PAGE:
THE EDITORIAL of Taipei Times, 2014 April 26th: Time for a meaningful rights body
Taiwanese human rights advocates were joined by several foreign counterparts on Thursday in calling for an independent national human rights commission to be established, one that actually has the power to conduct investigations. However, their appeal will likely end up being just another statement in a debate about commissions that goes back decades.
There has been talk about establishing an official rights commission since January 2000, shortly before the first transfer of power from a Chinese Nationalist Party (KMT) administration. The key sticking point over the years has been whether such a commission would be an independent agency or part of the government and, if the latter, which branch of government should administer it.
The gulf between the pan-blue and pan-green camps has also been a hindrance, as it has been since the late 1970s, when the then-KMT government pre-empted opposition moves to create a non-government organization (NGO) for human rights by establishing the Chinese Human Rights Association in 1979.
In those days there could only be one organization for any specific activity registered with the government and so the first one to register became the de facto NGO and applications by subsequent groups for recognition were denied, whether it was a women’s group or labor union. This forced the Taiwan Association for Human Rights, established by members of the tangwai (黨外, outside the party), to operate illegally until it was able to win recognition in 1995.
Fourteen years ago, the Chinese Human Rights Association argued that the work of a rights commission should focus on educating the public and advising the government. It also thought the commission should be placed under its remit. While the association had been active in promoting human rights, it was still seen as very much a pro-KMT group.
Others felt such a commission should produce annual reports on the state of human rights in Taiwan and create a human rights index for the nation. Still others wanted a commission that would be empowered to investigate abuses of the White Terror era.
Early on in former president Chen Shui-bian’s (陳水扁) time in office, there was an effort to establish a national commission that could investigate rights abuses, issue annual reports, suggest amendments to improve legal protection of citizens’ rights and push for Taiwan’s participation in international human-rights associations. Those efforts went nowhere in the face of KMT legislative intransigence.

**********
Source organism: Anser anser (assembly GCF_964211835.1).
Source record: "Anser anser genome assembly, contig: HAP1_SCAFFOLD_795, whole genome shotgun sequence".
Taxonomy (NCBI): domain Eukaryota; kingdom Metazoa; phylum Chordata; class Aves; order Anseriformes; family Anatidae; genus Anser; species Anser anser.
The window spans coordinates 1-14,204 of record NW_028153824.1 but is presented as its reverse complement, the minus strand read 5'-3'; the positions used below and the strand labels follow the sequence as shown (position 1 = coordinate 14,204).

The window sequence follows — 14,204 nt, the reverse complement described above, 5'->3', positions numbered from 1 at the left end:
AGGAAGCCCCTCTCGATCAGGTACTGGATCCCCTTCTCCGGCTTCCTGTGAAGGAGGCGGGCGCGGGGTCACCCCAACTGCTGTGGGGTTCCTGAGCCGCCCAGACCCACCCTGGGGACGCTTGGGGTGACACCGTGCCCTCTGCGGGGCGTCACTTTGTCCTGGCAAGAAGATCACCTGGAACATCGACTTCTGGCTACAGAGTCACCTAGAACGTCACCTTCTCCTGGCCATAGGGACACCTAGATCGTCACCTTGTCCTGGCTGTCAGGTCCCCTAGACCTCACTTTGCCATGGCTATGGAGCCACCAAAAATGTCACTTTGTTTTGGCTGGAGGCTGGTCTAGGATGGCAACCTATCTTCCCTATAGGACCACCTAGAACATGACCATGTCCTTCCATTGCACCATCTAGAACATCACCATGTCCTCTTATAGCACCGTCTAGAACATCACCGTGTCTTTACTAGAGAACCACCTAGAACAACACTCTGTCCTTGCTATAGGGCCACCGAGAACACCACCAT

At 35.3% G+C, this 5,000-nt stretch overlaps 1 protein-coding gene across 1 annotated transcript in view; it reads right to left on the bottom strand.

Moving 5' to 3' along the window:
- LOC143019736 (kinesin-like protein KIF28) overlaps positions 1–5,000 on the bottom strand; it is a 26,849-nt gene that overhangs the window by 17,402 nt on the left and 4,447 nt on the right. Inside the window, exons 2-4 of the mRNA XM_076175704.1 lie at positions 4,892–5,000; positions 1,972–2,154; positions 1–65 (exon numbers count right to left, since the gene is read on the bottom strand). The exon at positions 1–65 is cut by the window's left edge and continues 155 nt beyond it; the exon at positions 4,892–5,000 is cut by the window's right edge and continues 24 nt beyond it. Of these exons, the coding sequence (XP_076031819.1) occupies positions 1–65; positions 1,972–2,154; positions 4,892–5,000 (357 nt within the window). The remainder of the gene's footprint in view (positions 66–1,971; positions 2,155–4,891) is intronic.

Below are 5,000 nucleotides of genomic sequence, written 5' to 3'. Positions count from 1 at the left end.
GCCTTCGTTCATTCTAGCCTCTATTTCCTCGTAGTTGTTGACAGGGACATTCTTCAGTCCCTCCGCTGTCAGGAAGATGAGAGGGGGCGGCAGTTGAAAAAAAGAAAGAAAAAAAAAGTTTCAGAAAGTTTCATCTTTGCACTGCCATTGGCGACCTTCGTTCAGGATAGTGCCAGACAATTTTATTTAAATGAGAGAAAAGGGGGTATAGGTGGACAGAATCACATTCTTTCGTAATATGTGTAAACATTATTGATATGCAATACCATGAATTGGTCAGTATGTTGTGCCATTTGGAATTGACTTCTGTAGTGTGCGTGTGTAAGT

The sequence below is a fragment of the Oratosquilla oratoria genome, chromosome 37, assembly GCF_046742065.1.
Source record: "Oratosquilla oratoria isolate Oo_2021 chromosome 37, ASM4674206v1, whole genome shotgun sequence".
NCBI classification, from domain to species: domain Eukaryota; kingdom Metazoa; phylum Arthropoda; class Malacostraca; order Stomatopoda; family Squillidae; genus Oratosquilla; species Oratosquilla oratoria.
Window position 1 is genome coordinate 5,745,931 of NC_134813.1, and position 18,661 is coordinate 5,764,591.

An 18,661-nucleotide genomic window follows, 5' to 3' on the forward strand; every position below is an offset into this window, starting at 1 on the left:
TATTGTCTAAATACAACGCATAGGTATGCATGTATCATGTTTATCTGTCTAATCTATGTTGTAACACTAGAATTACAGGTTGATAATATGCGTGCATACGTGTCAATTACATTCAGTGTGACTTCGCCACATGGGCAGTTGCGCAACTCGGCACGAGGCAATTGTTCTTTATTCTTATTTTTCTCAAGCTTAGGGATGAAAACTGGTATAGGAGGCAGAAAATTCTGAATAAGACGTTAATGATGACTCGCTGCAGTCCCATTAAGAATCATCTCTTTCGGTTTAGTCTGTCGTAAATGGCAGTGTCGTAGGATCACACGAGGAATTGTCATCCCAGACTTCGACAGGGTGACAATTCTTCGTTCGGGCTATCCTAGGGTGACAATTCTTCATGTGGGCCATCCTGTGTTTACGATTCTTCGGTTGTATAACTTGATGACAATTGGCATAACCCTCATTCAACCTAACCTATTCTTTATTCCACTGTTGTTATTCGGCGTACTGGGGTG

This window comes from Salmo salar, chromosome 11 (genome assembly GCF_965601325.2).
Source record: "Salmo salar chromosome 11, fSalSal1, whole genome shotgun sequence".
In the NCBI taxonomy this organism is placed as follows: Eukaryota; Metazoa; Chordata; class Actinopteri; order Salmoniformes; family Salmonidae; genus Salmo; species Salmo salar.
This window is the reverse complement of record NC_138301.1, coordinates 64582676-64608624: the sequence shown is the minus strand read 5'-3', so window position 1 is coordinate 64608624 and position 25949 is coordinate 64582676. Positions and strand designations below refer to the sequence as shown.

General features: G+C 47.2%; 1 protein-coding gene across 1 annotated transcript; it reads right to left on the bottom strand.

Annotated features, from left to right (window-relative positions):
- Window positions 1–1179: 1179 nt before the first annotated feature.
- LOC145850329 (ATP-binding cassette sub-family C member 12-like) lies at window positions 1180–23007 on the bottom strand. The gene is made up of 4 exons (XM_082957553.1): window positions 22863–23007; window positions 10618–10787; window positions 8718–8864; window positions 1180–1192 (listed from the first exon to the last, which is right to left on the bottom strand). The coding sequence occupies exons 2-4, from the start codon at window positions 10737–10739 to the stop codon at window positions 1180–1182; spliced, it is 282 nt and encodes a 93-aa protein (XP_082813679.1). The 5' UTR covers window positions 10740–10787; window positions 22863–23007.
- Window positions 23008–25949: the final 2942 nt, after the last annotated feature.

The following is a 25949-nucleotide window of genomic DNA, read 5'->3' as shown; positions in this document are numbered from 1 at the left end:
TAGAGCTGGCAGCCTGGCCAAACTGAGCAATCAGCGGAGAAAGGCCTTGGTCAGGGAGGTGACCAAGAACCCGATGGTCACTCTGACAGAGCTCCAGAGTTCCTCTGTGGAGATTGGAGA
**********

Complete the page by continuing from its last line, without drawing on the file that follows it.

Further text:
In 2009, the legislature ratified the International Covenant on Civil and Political Rights and the International Covenant of Economic, Social and Cultural Rights, and President Ma Ying-jeou (馬英九) signed them into law.
Ma marked Human Rights Day in 2010 by establishing an 18-member human rights commission under the leadership of then-vice president Vincent Siew (蕭萬長). The commission was made up of four government officials, including Siew, and 14 rights “experts.” Ma said it would establish rights policies and produce annual reports. However, it had no authority to investigate or review human rights violations.
Any complaints about the built-in ineffectiveness of the new organization were countered by officials noting that the Cabinet already had a task force to promote human rights, while the Control Yuan had its own human rights protection commission.
Four years on and Taiwan still lacks a national human rights institution worthy of its name or one that conforms to the Paris Principles adopted by the UN General Assembly in 1993. Those principles call for a rights institution that is funded by a nation’s government, but is independent of it. Such a body reviews complaints about rights violations, assists in transitional justice processes and helps in the development of democratic institutions.
If it is up to the KMT, Taiwan will wait a long time for a true rights commission, one that has teeth.